According to city data, there are 827 short-term rentals registered in the city and 18,811 long-term rentals. The city has also taken enforcement action on 54 unregistered short-term rental properties this year, though officials don’t know exactly how many properties may be operating outside of the rules, Grondin said.

Non-owner-occupied short-term rentals are currently limited to 400 units on the mainland, but Question B would reduce that cap to 250, or one percent of the number of registered long-term rental units, whichever is less. Based on the number of long-term units in the city right now, (18,811) that’s 188.

Island rentals also would be subject to the cap.


Critics of Question B have pointed to the extended restrictions on the islands as problematic. Some residents and property owners on Peaks Island have said Question B ignores the fact that some properties are seasonal and can’t be converted to long-term rentals. They worry the proposal would end a culture of summer rentals that has long been part of their way of life.

Single-family homes and cottages that have operated as non-owner occupied rentals could no longer do so under Question B’s restrictions.

Pelletier, from the DSA, said property owners could still rent their homes for 30 days or more at a time, and that the proposal seeks to increase affordable housing in all parts of Portland, including the islands.

“People who make up the community that’s there year-round will be able to survive and participate and grow that community without housing just sitting there for weekend-long getaways,” he said.

Voters will consider a referendum this November that seeks to restrict short-term rentals in Portland, including those on Peaks Island. Shawn Patrick Ouellette/Staff Photographer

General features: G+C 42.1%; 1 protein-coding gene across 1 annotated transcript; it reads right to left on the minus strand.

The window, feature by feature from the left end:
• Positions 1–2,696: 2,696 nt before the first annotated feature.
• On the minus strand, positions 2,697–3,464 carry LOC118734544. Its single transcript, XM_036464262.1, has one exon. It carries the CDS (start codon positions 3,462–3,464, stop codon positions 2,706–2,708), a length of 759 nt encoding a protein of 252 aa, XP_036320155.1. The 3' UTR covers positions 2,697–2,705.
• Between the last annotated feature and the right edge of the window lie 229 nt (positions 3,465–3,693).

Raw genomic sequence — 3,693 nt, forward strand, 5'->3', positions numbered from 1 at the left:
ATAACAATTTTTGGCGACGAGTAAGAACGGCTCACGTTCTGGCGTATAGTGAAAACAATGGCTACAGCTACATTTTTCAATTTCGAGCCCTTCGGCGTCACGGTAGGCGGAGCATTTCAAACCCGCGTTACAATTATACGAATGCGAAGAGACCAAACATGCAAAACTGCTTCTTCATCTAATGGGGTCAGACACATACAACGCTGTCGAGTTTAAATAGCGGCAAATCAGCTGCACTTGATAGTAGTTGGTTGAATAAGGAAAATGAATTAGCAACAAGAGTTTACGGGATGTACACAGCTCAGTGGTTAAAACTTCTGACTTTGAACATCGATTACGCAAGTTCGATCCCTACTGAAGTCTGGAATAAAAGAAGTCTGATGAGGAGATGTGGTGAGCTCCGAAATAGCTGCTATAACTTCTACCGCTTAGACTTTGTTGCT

Mayor Kate Snyder said she will not support either ballot question.


Snyder said the City Council worked with community stakeholders to develop the current policy regulating short-term rentals and that staff have worked to ensure compliance.

“Importantly, I have no reason to believe that current STRs will be converted to affordable housing rentals if we pull those licenses,” Snyder said in an email. “Maybe some will, but we have no data here.”

Snyder said she is also concerned that Question B is blind to the unique needs of the city’s islands.

“Winterization of a seasonal home is a very costly proposition, and I would not assume families can easily convert from a summer seasonal rental to a year round rental, not to mention the fact that some of our islands have only seasonal access to public water,” Snyder said.

“Consistent with my concerns regarding citizen initiatives overall, I fear the STR questions lack appropriate stakeholder input, and that they will lead to unintended negative consequences.”

The city prepared a fiscal impact statement on all 13 referendum questions voters will decide on this November, including the two short-term rental proposals, and estimated the total cost at more than $6.5 million. Grondin, the city’s spokesperson, said staff have not conducted any additional analysis of the short-term rental proposals and don’t plan to do so.


According to the fiscal note, both Questions A and B would require a “significant increase in administrative tasks related to oversight of short-term rentals including notifications, enforcement and record-keeping.” The note estimated Question A would cost $150,000, including two new staff members and $25,000 for one-time renovations to accommodate them at City Hall.

The city estimated Question B would cost $127,500 in lost registration fees, though members of DSA have questioned that estimate and said that the change in fee structure and increased fines would actually increase revenues.

According to DSA’s calculations – which are based on a slightly different number of registered short-term rentals from July – the city would see an increase of $26,150 from the new fee scale, even with the stricter cap in place. Their calculations assumed 170 non-owner occupied units would register if the question passes and about 360 short-term rentals would be lost in all.

The city’s calculations are based on an estimated loss of 510 short-term rentals, including 110 island rentals and all 400 non-owner occupied rentals. The city used a $250 registration fee in its estimates, as a rough average of the current registration fees, which are on a sliding scale based on the number of units an owner has. They didn’t factor in any potential revenue increases from a higher registration fee for owner-occupied units.

Grondin said the city’s calculation is an estimate, and it’s hard to know for sure what the impact of Question B would be. “There are many different caveats depending on all the various restrictions,” she said.